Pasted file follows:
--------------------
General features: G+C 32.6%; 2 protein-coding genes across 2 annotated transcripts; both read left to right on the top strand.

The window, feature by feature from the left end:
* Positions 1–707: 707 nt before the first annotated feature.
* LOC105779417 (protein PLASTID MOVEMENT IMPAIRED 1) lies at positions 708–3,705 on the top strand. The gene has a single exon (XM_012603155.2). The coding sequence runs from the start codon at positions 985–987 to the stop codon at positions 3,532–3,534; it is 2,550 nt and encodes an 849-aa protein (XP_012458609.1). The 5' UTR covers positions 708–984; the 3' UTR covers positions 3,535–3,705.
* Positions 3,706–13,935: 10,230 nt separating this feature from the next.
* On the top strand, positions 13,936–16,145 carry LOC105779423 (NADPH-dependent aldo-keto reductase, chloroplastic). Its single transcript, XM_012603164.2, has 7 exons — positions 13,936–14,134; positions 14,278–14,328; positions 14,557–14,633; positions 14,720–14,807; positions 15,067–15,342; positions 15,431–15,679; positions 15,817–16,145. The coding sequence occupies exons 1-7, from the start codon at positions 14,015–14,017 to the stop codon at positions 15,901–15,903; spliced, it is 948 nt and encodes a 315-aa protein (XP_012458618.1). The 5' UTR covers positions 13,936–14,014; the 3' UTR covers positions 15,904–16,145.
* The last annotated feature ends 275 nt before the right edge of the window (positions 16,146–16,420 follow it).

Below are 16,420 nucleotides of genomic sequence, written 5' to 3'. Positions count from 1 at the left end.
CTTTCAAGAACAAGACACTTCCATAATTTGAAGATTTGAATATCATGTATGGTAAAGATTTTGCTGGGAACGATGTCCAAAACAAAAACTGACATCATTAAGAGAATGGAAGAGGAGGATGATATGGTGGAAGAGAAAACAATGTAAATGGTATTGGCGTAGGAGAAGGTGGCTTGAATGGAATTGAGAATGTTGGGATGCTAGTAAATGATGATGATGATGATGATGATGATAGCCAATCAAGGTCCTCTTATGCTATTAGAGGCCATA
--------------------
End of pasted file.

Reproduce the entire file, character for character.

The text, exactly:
General features: G+C 32.6%; 2 protein-coding genes across 2 annotated transcripts; both read left to right on the top strand.

The window, feature by feature from the left end:
* Positions 1–707: 707 nt before the first annotated feature.
* LOC105779417 (protein PLASTID MOVEMENT IMPAIRED 1) lies at positions 708–3,705 on the top strand. The gene has a single exon (XM_012603155.2). The coding sequence runs from the start codon at positions 985–987 to the stop codon at positions 3,532–3,534; it is 2,550 nt and encodes an 849-aa protein (XP_012458609.1). The 5' UTR covers positions 708–984; the 3' UTR covers positions 3,535–3,705.
* Positions 3,706–13,935: 10,230 nt separating this feature from the next.
* On the top strand, positions 13,936–16,145 carry LOC105779423 (NADPH-dependent aldo-keto reductase, chloroplastic). Its single transcript, XM_012603164.2, has 7 exons — positions 13,936–14,134; positions 14,278–14,328; positions 14,557–14,633; positions 14,720–14,807; positions 15,067–15,342; positions 15,431–15,679; positions 15,817–16,145. The coding sequence occupies exons 1-7, from the start codon at positions 14,015–14,017 to the stop codon at positions 15,901–15,903; spliced, it is 948 nt and encodes a 315-aa protein (XP_012458618.1). The 5' UTR covers positions 13,936–14,014; the 3' UTR covers positions 15,904–16,145.
* The last annotated feature ends 275 nt before the right edge of the window (positions 16,146–16,420 follow it).

Below are 16,420 nucleotides of genomic sequence, written 5' to 3'. Positions count from 1 at the left end.
CTTTCAAGAACAAGACACTTCCATAATTTGAAGATTTGAATATCATGTATGGTAAAGATTTTGCTGGGAACGATGTCCAAAACAAAAACTGACATCATTAAGAGAATGGAAGAGGAGGATGATATGGTGGAAGAGAAAACAATGTAAATGGTATTGGCGTAGGAGAAGGTGGCTTGAATGGAATTGAGAATGTTGGGATGCTAGTAAATGATGATGATGATGATGATGATGATAGCCAATCAAGGTCCTCTTATGCTATTAGAGGCCATA